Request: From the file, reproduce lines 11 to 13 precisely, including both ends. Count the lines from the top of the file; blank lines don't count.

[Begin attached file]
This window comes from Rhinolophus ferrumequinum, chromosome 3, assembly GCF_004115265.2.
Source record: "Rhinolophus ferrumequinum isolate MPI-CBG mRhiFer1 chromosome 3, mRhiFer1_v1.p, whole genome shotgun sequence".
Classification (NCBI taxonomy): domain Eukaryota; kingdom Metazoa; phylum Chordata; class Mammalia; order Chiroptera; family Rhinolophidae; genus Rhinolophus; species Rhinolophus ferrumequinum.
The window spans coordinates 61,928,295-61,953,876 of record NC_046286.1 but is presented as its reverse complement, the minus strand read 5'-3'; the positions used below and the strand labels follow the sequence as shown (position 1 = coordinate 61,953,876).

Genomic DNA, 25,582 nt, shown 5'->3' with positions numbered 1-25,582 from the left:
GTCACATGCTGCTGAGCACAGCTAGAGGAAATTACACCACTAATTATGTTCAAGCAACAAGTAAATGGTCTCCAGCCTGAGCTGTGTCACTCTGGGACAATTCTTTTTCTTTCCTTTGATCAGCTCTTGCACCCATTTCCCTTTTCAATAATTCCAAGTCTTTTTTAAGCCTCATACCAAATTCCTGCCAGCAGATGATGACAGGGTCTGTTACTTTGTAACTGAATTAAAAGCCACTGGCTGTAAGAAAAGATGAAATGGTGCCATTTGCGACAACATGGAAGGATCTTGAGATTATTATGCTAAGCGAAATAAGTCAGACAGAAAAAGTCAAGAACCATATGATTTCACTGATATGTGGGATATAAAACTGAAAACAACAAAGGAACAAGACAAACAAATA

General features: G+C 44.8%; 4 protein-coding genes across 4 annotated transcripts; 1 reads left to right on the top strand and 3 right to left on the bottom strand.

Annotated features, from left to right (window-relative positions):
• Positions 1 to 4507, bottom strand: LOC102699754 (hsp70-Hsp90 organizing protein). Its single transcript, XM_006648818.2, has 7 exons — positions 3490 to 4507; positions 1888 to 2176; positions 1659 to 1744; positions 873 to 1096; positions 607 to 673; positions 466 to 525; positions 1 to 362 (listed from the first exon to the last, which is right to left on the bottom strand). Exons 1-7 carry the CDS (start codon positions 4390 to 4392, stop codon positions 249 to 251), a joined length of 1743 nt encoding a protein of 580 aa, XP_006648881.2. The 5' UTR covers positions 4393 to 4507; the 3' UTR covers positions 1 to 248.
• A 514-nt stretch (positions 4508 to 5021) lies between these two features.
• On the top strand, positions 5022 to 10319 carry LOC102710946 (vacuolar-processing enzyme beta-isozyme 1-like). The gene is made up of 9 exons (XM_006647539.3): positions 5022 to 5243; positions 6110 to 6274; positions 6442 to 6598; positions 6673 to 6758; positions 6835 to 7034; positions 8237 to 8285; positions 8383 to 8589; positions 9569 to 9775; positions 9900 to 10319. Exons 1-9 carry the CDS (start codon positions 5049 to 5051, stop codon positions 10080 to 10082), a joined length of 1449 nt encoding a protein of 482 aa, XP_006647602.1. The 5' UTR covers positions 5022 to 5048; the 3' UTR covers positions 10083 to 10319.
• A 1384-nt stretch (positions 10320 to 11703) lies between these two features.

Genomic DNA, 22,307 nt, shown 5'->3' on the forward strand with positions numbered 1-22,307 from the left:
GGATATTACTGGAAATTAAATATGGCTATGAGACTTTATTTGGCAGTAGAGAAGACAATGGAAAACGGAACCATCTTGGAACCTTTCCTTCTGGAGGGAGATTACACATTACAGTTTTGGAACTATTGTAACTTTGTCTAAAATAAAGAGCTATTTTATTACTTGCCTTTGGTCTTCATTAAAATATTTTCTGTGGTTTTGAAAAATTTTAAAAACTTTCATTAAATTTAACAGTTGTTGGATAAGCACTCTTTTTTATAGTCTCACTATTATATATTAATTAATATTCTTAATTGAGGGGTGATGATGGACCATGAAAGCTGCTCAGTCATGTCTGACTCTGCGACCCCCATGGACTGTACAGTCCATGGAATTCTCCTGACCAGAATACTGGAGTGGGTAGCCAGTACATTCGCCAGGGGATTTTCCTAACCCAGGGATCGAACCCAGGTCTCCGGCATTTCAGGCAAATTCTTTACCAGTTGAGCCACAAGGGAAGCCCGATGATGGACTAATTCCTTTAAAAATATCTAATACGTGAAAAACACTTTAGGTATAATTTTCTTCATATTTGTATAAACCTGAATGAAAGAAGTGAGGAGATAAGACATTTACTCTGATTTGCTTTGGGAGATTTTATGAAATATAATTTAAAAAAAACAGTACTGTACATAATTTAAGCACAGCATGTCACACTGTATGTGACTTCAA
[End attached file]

• On the top strand, positions 5022 to 10319 carry LOC102710946 (vacuolar-processing enzyme beta-isozyme 1-like). The gene is made up of 9 exons (XM_006647539.3): positions 5022 to 5243; positions 6110 to 6274; positions 6442 to 6598; positions 6673 to 6758; positions 6835 to 7034; positions 8237 to 8285; positions 8383 to 8589; positions 9569 to 9775; positions 9900 to 10319. Exons 1-9 carry the CDS (start codon positions 5049 to 5051, stop codon positions 10080 to 10082), a joined length of 1449 nt encoding a protein of 482 aa, XP_006647602.1. The 5' UTR covers positions 5022 to 5048; the 3' UTR covers positions 10083 to 10319.
• A 1384-nt stretch (positions 10320 to 11703) lies between these two features.

Genomic DNA, 22,307 nt, shown 5'->3' on the forward strand with positions numbered 1-22,307 from the left: